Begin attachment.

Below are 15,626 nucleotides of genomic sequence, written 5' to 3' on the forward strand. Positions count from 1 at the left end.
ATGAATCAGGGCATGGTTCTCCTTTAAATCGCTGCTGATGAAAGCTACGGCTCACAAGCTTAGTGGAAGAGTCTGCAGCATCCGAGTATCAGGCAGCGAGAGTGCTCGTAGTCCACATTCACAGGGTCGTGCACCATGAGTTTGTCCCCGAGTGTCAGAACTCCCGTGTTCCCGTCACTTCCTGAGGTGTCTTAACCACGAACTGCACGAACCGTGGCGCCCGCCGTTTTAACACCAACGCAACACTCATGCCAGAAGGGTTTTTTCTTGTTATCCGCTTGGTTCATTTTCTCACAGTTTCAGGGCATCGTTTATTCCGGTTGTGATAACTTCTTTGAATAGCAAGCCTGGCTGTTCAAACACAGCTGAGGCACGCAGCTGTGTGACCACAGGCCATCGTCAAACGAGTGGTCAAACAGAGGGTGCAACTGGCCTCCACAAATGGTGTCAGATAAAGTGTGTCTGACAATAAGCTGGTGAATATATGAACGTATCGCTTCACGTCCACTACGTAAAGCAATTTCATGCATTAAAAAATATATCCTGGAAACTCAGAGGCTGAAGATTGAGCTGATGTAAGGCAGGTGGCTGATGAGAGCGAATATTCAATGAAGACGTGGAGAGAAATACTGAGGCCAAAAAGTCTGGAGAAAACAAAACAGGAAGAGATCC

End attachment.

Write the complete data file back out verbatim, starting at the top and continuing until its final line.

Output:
Below are 15,626 nucleotides of genomic sequence, written 5' to 3' on the forward strand. Positions count from 1 at the left end.
ATGAATCAGGGCATGGTTCTCCTTTAAATCGCTGCTGATGAAAGCTACGGCTCACAAGCTTAGTGGAAGAGTCTGCAGCATCCGAGTATCAGGCAGCGAGAGTGCTCGTAGTCCACATTCACAGGGTCGTGCACCATGAGTTTGTCCCCGAGTGTCAGAACTCCCGTGTTCCCGTCACTTCCTGAGGTGTCTTAACCACGAACTGCACGAACCGTGGCGCCCGCCGTTTTAACACCAACGCAACACTCATGCCAGAAGGGTTTTTTCTTGTTATCCGCTTGGTTCATTTTCTCACAGTTTCAGGGCATCGTTTATTCCGGTTGTGATAACTTCTTTGAATAGCAAGCCTGGCTGTTCAAACACAGCTGAGGCACGCAGCTGTGTGACCACAGGCCATCGTCAAACGAGTGGTCAAACAGAGGGTGCAACTGGCCTCCACAAATGGTGTCAGATAAAGTGTGTCTGACAATAAGCTGGTGAATATATGAACGTATCGCTTCACGTCCACTACGTAAAGCAATTTCATGCATTAAAAAATATATCCTGGAAACTCAGAGGCTGAAGATTGAGCTGATGTAAGGCAGGTGGCTGATGAGAGCGAATATTCAATGAAGACGTGGAGAGAAATACTGAGGCCAAAAAGTCTGGAGAAAACAAAACAGGAAGAGATCC